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  • Writer's pictureLiz Thomas

Mama, you weren’t meant to do this alone

Credit: Sergei Vassilev

Yes, breastfeeding is natural but that doesn’t make it easy 

We’ve all seen the pictures: A newborn baby nursing blissfully nestled in the arms of a serene, glowing mother. Beautiful but probably one of the most misleading images of motherhood.

Breastfeeding is beautiful, natural, and incredible, but it can also be exhausting, painful, and time-consuming. So yes it is natural – but that doesn’t make it easy.

It is a learned skill for both mama and baby. And yes, for the most part, we instinctively know what to do, but how to do it takes time, perseverance, confidence, and above all HELP, to master.

Breast milk may well be the wondrous result of millions of years of evolutionary biology, but our social lives no longer match. We were never meant to be doing it alone. We were never meant to be cooped up in a quiet corner of our home desperately wondering to ourselves if we are doing it right, if the latch is good, why it hurts, and if they are getting enough.

Breastfeeding is the biological norm and yet somehow today we are fighting to normalize it. It was always meant to be public, social, woven seamlessly into our daily lives – done whenever, however, and wherever was necessary. We were meant to support each other, share the knowledge, the burden, the pain and the joy. How has it come to be seen as an act to be ashamed of, to be hidden away?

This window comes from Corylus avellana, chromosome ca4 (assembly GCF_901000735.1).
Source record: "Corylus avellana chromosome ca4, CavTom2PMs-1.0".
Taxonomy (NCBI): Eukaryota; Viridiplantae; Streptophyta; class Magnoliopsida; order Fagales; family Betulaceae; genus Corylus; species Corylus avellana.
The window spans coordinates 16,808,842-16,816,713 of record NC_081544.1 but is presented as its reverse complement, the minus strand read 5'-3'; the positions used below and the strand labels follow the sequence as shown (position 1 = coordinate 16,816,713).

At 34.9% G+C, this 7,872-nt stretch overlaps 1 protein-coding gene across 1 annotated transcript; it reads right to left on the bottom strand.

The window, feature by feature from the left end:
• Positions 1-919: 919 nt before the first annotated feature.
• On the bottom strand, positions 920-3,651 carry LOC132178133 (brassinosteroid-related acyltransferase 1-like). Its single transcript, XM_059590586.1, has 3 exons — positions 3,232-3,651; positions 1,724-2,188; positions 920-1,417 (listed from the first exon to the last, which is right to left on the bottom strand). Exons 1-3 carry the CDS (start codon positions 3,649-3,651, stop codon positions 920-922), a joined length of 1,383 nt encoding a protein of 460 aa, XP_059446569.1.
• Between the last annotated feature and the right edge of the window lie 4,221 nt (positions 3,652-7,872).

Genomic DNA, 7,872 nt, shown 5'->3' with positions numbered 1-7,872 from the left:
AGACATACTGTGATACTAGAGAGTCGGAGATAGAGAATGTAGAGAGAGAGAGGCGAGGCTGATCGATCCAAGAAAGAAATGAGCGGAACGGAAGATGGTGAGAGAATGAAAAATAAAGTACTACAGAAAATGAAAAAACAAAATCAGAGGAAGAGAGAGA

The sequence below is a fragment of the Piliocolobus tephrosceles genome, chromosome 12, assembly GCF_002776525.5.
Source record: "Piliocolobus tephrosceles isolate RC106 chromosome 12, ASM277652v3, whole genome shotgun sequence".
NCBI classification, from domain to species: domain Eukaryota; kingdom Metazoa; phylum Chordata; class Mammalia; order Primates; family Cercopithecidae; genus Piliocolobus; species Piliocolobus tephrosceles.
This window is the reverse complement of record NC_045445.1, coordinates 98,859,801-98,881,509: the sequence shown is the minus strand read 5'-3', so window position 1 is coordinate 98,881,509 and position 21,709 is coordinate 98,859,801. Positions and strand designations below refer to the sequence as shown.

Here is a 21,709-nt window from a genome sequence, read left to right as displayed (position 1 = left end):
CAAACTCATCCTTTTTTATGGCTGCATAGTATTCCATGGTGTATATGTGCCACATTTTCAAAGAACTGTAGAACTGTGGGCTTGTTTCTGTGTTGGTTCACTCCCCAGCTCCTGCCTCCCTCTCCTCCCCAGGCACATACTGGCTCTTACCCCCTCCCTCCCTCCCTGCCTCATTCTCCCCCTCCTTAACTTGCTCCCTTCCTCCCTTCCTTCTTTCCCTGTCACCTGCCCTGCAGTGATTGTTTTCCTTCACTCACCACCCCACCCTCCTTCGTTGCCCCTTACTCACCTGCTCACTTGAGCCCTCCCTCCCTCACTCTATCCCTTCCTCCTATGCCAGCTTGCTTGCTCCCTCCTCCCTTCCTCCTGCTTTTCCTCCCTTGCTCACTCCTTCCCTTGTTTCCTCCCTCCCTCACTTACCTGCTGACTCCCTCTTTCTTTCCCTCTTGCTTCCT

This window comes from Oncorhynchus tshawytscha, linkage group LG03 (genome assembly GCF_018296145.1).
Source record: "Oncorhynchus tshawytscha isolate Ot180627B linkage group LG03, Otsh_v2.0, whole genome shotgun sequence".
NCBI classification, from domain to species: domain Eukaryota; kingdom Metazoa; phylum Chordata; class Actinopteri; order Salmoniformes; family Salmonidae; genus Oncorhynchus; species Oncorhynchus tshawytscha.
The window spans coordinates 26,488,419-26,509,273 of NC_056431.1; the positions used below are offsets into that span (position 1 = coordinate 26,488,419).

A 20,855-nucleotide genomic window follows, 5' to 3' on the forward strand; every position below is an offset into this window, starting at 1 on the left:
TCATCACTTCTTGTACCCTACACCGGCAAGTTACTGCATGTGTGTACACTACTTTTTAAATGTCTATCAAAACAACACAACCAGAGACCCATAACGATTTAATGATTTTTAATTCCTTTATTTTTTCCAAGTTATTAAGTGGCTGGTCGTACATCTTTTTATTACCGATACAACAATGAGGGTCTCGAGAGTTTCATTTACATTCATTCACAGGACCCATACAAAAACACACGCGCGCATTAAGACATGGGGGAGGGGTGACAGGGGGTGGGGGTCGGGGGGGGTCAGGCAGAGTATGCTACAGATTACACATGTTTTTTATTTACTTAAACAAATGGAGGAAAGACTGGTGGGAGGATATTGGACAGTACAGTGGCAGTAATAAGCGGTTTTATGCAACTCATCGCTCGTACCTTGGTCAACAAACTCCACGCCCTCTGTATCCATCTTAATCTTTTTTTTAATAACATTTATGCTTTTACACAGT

Our generation – you and I feeding now – were invariably raised by people who were told that formula was best and that if the baby was unsettled, cluster-feeding, or fussy then it was because mama wasn’t producing enough milk, that bub needed ‘filling up’, that they should be sleeping through the night.

They were told wrong.

Sad for them, but also sad for us – because the generational support that should have been the bedrock of boobing has been lost. If we struggle to breastfeed now, the people who might once have been the traditional support network that helped us – parents, relatives, older friends – parrot back the inaccurate advice they received. The last thing a new mother needs (however many children she has had) are opinions that undermine her feeding, but those are still the ones she’s most likely to get.

I’ve heard them all: “He’s obviously still hungry”; “I don’t think he’s getting enough milk”; “Are you sure you are making enough?” and many more in that vein. Delivered innocently enough, but each one a dagger to my heart and to my already anxious, exhausted mind.

If we want to increase breastfeeding rates across the world, and there are many important reasons why we should, then what new mothers need (however many babies they’ve had) is educated support. I nursed my eldest till he was 2 and a half (and still nurse him now when he asks).

It’s not easy. How can it be?  You are trying to grow a human with your own specially created super fuel at a time when your body has been through its biggest, most brutal challenge.

What can you do?

1) Go into this prepared, if breastfeeding is something you would like to do, read about it when you’re pregnant, talk to breastfeeding mothers about the challenges they faced, find your local La Leche League or lactation consultant before you deliver, and perhaps see what’s possible soon after birth.

2) Online there is a multitude of support groups – for mums with younger babies, for mums with older babies, in your village, in your country, on your continent. Seek them out, ask questions, don’t be fearful of wanting the help. Someone somewhere will have been in your position and they can give you an informed answer on what worked for them.

3) Read up on the experts – invariably I have found answers to most things from these three respected sites:

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